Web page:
2:50 - Ocean view from the Overlook Fire Road

2:50 – Ocean view from the Overlook Fire Road

After enjoying the view, continue following the trail downhill, staying straight at a junction with some other trails, and make your descent back into Big Sycamore Canyon. At the bottom of the Scenic Trail, turn right to head back into the campground and follow the road to your car.

3:30 - The overlook

3:30 – The overlook

Text and photography copyright 2013 by David W. Lockeretz, all rights reserved. Information and opinions provided are kept current to the best of the author’s ability. All readers hike at their own risk, and should be aware of the possible dangers of hiking, walking and other outdoor activities.  By reading this, you agree not to hold the author or publisher of the content on this web site responsible for any injuries or inconveniences that may result from hiking on this trail.  Check the informational links provided for up to date trail condition information.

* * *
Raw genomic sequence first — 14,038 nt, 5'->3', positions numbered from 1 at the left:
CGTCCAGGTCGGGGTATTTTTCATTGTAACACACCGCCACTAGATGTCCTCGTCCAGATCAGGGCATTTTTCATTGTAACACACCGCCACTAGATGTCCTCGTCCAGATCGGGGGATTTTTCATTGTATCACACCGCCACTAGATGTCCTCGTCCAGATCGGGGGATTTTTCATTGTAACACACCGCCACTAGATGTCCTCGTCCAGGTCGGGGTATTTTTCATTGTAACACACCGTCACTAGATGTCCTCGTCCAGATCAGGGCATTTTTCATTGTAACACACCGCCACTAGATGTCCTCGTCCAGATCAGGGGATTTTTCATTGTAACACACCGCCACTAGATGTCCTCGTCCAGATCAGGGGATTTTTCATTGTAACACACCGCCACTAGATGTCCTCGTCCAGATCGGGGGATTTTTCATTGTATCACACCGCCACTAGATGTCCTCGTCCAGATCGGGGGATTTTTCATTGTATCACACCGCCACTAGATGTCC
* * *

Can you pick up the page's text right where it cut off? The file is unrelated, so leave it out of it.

3:50 - View from the Scenic Trail, descending back into the canyon

3:50 – View from the Scenic Trail, descending back into the canyon

Zev Yaroslavsky Las Virgenes Highland Park

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View from near the top of the Yaroslavsky Open Space

View from near the top of the Yaroslavsky Open Space

Oak woodland in the Yaroslavsky Open Space

Oak woodland in the Yaroslavsky Open Space

Zev Yarosolavsky Las Virgenes Highland Park

  • Location: Las Virgenes Road north of Highway 101 in Calabasas.  From Highway 101, head north on Las Virgenes Road (left if you’re coming from Ventura; right if from L.A).  Take a U-turn at Mureau Road (0.2 miles north of the freeway).  Park in the dirt lot on the right side of the road.
  • Agency: Santa Monica Mountains Conservancy
  • Distance: 1.5 miles
  • Elevation gain: 650 feet
  • Suggested time: 1 hour